Out in the fields
Out in the fields
two brothers alone:
no appeasement,
no reminder
of the inseparable ties
that bind.

Abel panics and runs,
agile and sure-footed
as the goats he herds.
Cain, propelled by fury,
chasing over clods, kicking
freshly ploughed earth.

Finally they strive,
locked in fierce struggle,
face to face
breathing hard,
looking as into a mirror,
seeing the other reflected there.

The contest is already decided.
But suddenly through the haze
Abel prevails.
“Wait!” cries Cain,
“How will you go home now?
Alone?”

The image of their parents
broken, in mourning,
floats before Abel’s eyes.
He loosens his hold.
In a flash
Cain flings him down.

How will he go home now?


In the Torah, open fields imply a deserted place far from other people – in this case far from the parents of Cain and Abel (cf Devarim 22:25).
The Torah itself gives no clue as to the source of the rivalry between the brothers so Chazal propose several theories: which half of the world each brother will inherit; who will marry Eve when Adam dies or who will marry Abel’s twin sister; and in whose territory the future Temple will be built. The Etz Hayim commentary of the JPS notes that economic conflict, sexual rivalry and religious conflict have been the source of violence between human beings ever since.
In his book, Messengers of God – Biblical Portraits and Legends, Elie Wiesel graphically describes the fight which flares up between the brothers and ends with the murder of Abel.

Bereishit – Cain and Abel

Cain and Abel

Cain

It’s bitterly unjust.
I was firstborn
by just an hour
so I get to be the farmer.

But Abel,
he gets the easy job
and he loves it.
He wanders out
with the flocks
and returns to regale me, with
the glory of the landscape.
He wants to show me
the sunrises he’s seen.
I pretend not to listen.
He flushes and falls silent.
I could kill him!

Day after day
of unremitting toil.
My hands are calloused,
my eyes smart from the dust.
Sometimes I lie on my pallet at night,
my back contorted and aching.
In the beginning, I thought
I could re-create
Eden for my parents.
They always recall fragrant fruit
and lush vegetables
there for the picking.
But when He drove them out,
God said, “By toil
and the sweat of your brow
shall you get bread to eat!”
And He meant it.
Only now it’s the sweat
of my brow
that drops down
on the unforgiving earth.

My father said
we should offer something
to God for His bounty,
so I brought crops
which were spare.
It displeased God.

Abel brought his firstlings
and God accepted them.
Now I’m filled with rage.
I‘m bursting to tell someone
– perhaps Abel will listen,
but oh! he’s in his dream world.
I want him to go with me
for a walk outside.
Maybe I’ll feel better
away in the fields.

Abel

I’m really blessed.
To be second-born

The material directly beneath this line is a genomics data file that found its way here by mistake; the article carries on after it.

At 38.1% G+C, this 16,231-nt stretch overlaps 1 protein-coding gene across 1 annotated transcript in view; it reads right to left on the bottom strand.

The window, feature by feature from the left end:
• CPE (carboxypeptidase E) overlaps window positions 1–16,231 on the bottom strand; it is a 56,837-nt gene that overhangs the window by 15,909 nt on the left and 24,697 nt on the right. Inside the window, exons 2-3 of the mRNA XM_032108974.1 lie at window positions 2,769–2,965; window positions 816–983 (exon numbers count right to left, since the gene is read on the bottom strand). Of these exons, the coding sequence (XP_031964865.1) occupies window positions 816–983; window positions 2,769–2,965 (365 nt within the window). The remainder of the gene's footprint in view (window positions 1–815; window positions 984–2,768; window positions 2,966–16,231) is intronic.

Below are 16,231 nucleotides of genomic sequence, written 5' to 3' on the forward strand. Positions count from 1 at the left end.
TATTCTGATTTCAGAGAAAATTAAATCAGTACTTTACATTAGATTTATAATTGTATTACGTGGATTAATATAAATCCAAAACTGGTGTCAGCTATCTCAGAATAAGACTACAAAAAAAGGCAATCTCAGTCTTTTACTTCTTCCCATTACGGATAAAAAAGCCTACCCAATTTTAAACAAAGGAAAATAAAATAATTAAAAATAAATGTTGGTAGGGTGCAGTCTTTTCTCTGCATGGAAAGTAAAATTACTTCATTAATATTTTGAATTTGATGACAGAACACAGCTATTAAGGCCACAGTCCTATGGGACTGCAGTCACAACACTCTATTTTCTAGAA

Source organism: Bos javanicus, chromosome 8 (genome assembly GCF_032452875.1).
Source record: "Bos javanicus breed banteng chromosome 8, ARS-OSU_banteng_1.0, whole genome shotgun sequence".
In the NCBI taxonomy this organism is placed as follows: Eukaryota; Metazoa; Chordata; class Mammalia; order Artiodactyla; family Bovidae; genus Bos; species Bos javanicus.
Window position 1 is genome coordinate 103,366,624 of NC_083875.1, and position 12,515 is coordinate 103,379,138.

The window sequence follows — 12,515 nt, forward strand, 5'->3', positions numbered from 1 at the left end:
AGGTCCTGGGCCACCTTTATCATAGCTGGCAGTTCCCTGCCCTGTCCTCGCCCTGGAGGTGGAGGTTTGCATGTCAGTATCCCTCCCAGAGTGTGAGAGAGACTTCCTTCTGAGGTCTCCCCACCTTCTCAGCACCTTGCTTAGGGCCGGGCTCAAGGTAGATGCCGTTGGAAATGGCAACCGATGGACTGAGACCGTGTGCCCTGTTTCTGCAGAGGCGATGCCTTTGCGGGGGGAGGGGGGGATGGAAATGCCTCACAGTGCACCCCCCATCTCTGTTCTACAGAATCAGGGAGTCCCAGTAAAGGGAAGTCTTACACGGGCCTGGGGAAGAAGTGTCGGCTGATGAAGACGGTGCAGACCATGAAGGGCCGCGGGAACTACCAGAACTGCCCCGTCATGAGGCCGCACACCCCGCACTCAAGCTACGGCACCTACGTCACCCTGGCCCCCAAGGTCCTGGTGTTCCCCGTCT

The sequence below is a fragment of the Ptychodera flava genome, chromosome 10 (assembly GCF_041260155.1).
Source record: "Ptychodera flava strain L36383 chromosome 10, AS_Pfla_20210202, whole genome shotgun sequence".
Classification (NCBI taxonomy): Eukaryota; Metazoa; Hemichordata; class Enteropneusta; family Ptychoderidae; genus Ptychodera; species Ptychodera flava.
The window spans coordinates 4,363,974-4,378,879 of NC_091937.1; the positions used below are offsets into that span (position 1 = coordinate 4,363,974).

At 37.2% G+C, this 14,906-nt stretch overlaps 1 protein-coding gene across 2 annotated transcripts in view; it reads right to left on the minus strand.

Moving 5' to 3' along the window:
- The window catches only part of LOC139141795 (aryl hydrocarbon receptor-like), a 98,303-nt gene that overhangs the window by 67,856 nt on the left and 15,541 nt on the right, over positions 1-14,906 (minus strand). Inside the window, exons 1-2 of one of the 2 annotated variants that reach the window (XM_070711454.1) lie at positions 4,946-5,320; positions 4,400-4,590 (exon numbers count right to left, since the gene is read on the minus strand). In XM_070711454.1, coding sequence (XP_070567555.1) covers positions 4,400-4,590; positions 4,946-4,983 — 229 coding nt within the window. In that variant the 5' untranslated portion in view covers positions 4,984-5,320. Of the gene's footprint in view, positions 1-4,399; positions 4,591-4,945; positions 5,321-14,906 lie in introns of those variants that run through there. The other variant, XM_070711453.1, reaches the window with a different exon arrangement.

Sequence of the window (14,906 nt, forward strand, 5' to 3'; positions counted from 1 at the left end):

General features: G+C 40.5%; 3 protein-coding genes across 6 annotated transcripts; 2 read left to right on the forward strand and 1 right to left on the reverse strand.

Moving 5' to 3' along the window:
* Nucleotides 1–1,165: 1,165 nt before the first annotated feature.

isn’t such an honor,
but I get to be the shepherd.

But Cain,
he toils away
and he loathes it.
He tills the ground,
back bent, face red.
I try to describe for him
the glory of the landscape.
I’d like to show him
the sunrises I’ve seen.
He doesn’t want to listen.
He looks as though
he could kill me!

Day after day
I tend the flocks.
My hands caress their soft skin,
their gentle eyes gaze at me.
Sometimes I lie in the afternoon shade,
my back on warm ground.
I  listen to birdsong
and the rustling breeze:
Eden must be like this.
Sometimes I rise at night
to care for the sheep.
I see galaxies of stars
ranged across the dark sky.
God said to my father,
“See My works, how beautiful,
how praiseworthy they are!
All that I have created,
I created for your benefit…”
After dawn I go out with the flocks.
I see dewdrops on the leaves
dripping on soft brown earth.

My heart was so full, I felt
I should offer something
to God for His bounty,
so I brought the finest
of my firstlings.
It pleased God.

Cain brought his fruits
and God rejected them.
Now I see how
Cain’s face has fallen.
I think he just spoke
but I didn’t catch it.
He wants me to go with him
for a walk outside.
Maybe he’ll feel better
away in the fields.

The Midrash relates that Eve had a dream which augured the death of Abel at the hand of Cain. She relayed it to Adam who separated the two lads, assigning them different occupations in the hope of averting such a tragedy – but to no avail.

The Etz Hayim (commentary of the JPS) suggests that Cain as the first-born, inherited his father’s occupation as the farmer, and possibly tried to duplicate Eden for his parents, as children often take on and try to realize their parents’ unfulfilled dreams. Abel thus became the shepherd. The Etz Hayim also points out that in Bible narrative, younger siblings are frequently more virtuous and furthermore there appears to be a special affinity for shepherds (Abraham, Moses and David.)